The Great Detective: The Amazing Rise and Immortal Life of Sherlock Holmes (2015) by Zach Dundas

Source: Review Copy (Houghton Mifflin Publishing)

The Great Detective

Sherlock Holmes was my root into crime fiction so I was excited to read a book about him. Dundas opens his book using the many physical reconstructions there are globally of Holmes’ 221B Baker Street flat as his starting point. This accessible and quite original opening leads to the question of ‘How had Arthur Conan Doyle created an illusory world so potent that it replicated itself in minds, and even actual spaces all over the planet?’ Or to rephrase it, how has Holmes retained his popularity 129 years after he first appeared in print and why have people been drawn to reinventing him so much? A key idea which comes across in the opening section is the idea that each generation, each TV production team, each reader even has their own version of Holmes and his world. Throughout the book we get to learn of Dundas’ own personal experiences of becoming a fan of Holmes, even starting his own Holmes club called The Street Arabs, which had a global presence. Moreover, through the course of writing this book Dundas also went on a number of expeditions to try and track down the physical locations of Doyle’s stories and I particularly enjoyed his comical trip to wintry Dartmoor.

Although Dundas begins thematically in a way, the remainder of the book, until the final chapter can be regarded as a history of Doyle and his creation, beginning with the original stories and then moving on to the stage, film and TV productions (including interview material from Benedict Cumberbatch and Steven Moffat), as well as looking at the fan clubs, societies and fan fiction which have been spawned as a result of Doyle’s work. Dundas has a flair for writing in an engaging way about the history of the stories, looking for the real inspirations and adding the appropriate pieces of context. You can see in his writing that he is also at ease talking about the way actors have approached the characters of Holmes and Watson. However I think Dundas is least comfortable when trying to grapple with literary analysis and his examination of the stories predominately comes across as quite descriptive rather than analytical. Dundas sometimes throws in an unusual idea or concept relating to Holmes studies, but then does nothing with it. For example Dundas disjointedly inserts Liel Liebovitz’s argument that Holmes is a ‘non-Jewish Jew’ due to his characteristics ‘urban, mobile, literate, articulate, intellectually intricate… and occupationally flexible.’ Yet following this brief outline, Dundas says nothing more about it, neither commenting on whether he agrees with it or not, nor explaining in more depth what is actually meant by the idea. Furthermore, a number of the ideas Dundas includes are not original and were therefore quite familiar to me, such as his suggestion that Holmes can be seen as an urban knight errant, an idea which can be found in the Ian Ousby’s earlier book Bloodhounds of Heaven: The Detective in English Fiction from Godwin to Doyle (1976).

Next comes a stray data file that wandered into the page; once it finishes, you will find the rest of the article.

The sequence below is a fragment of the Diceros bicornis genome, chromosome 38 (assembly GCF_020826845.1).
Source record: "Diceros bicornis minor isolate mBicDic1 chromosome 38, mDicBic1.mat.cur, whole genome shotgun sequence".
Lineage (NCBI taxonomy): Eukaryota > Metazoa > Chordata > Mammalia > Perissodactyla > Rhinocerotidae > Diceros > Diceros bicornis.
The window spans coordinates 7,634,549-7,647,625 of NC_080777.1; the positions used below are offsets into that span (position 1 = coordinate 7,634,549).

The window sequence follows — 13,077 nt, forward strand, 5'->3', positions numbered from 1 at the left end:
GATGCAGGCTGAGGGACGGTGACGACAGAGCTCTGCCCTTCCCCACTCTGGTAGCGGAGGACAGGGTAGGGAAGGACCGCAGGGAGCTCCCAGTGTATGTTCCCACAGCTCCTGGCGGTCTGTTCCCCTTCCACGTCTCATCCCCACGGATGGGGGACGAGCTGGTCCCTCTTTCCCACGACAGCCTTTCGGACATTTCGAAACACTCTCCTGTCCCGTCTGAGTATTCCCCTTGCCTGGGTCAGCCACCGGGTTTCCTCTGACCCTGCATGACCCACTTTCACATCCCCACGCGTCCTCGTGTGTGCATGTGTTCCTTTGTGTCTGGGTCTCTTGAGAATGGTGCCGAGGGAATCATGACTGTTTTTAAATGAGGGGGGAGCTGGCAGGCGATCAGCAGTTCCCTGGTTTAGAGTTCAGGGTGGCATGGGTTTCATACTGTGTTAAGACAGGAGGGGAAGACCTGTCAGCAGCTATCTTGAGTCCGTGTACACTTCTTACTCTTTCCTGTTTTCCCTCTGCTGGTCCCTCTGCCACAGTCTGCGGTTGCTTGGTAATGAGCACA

However here are a few ideas that did interest me:

  • I liked the comparison Dundas made between the late Victorians and the 2010s, asserting that we are both information focused ages.